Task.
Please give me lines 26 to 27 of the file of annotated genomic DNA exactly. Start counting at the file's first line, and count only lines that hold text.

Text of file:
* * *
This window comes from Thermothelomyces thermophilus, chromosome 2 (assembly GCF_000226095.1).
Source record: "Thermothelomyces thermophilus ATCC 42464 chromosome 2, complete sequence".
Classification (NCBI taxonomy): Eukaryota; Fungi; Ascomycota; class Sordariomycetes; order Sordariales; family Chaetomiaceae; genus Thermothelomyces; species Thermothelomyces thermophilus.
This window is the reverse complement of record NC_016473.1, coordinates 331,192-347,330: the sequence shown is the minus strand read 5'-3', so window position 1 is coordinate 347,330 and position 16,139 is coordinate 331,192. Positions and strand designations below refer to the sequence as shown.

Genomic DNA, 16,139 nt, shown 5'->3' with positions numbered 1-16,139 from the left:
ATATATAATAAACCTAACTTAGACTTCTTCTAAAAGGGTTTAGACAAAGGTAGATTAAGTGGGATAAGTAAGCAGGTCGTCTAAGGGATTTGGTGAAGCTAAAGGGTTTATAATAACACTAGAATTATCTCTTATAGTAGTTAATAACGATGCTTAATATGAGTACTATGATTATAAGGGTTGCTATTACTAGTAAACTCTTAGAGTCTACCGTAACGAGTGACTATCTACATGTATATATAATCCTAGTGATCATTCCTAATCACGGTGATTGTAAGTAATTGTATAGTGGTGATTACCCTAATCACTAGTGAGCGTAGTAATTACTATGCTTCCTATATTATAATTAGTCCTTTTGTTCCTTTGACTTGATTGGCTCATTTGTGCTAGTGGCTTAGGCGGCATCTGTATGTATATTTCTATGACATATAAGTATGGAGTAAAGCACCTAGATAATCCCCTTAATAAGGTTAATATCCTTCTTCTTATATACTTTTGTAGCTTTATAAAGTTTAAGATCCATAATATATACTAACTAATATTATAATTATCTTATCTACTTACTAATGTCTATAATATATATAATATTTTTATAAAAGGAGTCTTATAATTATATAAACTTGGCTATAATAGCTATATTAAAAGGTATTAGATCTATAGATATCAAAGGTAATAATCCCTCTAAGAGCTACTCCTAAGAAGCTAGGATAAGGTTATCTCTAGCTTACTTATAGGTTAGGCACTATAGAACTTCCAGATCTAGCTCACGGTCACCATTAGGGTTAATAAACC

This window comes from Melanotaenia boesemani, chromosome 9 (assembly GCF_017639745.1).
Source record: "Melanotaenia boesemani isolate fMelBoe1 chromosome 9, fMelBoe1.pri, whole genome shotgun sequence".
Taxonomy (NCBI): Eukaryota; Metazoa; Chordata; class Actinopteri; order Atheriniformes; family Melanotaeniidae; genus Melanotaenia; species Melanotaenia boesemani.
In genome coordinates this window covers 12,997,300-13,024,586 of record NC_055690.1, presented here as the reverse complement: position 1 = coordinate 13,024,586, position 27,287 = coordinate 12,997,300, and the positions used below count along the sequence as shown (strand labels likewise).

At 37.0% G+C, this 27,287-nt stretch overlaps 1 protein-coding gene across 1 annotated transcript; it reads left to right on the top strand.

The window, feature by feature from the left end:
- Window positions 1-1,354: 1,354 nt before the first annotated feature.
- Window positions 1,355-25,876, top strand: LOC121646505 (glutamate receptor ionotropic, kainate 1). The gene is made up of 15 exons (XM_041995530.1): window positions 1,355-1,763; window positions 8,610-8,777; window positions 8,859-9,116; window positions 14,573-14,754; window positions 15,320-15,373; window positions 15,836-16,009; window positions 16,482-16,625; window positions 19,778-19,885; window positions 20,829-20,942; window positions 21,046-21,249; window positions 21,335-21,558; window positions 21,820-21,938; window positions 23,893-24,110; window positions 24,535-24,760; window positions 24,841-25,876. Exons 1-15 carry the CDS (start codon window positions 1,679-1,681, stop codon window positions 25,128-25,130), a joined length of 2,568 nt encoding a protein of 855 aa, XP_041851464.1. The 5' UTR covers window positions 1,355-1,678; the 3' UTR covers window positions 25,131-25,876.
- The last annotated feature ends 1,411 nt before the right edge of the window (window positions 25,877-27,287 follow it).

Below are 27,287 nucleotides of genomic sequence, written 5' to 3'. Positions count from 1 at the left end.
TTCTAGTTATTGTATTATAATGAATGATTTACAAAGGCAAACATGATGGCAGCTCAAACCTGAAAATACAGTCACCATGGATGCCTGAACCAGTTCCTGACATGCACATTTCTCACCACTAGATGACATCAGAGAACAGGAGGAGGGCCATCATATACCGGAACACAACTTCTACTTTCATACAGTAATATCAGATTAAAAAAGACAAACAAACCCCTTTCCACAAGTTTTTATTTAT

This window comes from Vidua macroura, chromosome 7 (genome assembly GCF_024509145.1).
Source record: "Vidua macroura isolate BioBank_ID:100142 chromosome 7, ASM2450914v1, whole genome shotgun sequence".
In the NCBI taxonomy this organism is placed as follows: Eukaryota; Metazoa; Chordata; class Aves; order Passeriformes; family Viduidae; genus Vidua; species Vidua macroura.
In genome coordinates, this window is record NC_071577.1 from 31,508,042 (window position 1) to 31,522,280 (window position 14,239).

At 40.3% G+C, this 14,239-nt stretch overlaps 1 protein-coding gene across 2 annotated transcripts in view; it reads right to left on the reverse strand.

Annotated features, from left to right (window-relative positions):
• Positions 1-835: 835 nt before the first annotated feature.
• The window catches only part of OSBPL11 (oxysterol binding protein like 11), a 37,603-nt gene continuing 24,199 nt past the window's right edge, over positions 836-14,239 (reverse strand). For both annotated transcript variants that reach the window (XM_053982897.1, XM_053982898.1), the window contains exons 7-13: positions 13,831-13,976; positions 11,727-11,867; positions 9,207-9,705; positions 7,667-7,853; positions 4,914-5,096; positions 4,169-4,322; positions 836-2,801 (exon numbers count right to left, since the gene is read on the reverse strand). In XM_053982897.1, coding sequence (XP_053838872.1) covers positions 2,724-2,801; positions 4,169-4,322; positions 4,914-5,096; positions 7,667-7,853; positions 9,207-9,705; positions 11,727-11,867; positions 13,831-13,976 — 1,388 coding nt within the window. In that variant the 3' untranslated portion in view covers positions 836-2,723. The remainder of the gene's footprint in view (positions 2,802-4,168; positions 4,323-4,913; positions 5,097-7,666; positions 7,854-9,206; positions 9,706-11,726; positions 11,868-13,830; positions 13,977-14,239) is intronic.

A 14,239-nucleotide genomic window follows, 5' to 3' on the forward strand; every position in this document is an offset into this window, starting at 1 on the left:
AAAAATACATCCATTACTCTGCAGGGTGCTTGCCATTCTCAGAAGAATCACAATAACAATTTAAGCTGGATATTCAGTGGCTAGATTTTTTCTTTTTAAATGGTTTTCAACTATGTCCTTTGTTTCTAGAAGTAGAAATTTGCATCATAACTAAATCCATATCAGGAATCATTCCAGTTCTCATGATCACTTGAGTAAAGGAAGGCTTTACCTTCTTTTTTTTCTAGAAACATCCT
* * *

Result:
A 14,239-nucleotide genomic window follows, 5' to 3' on the forward strand; every position in this document is an offset into this window, starting at 1 on the left:
AAAAATACATCCATTACTCTGCAGGGTGCTTGCCATTCTCAGAAGAATCACAATAACAATTTAAGCTGGATATTCAGTGGCTAGATTTTTTCTTTTTAAATGGTTTTCAACTATGTCCTTTGTTTCTAGAAGTAGAAATTTGCATCATAACTAAATCCATATCAGGAATCATTCCAGTTCTCATGATCACTTGAGTAAAGGAAGGCTTTACCTTCTTTTTTTTCTAGAAACATCCT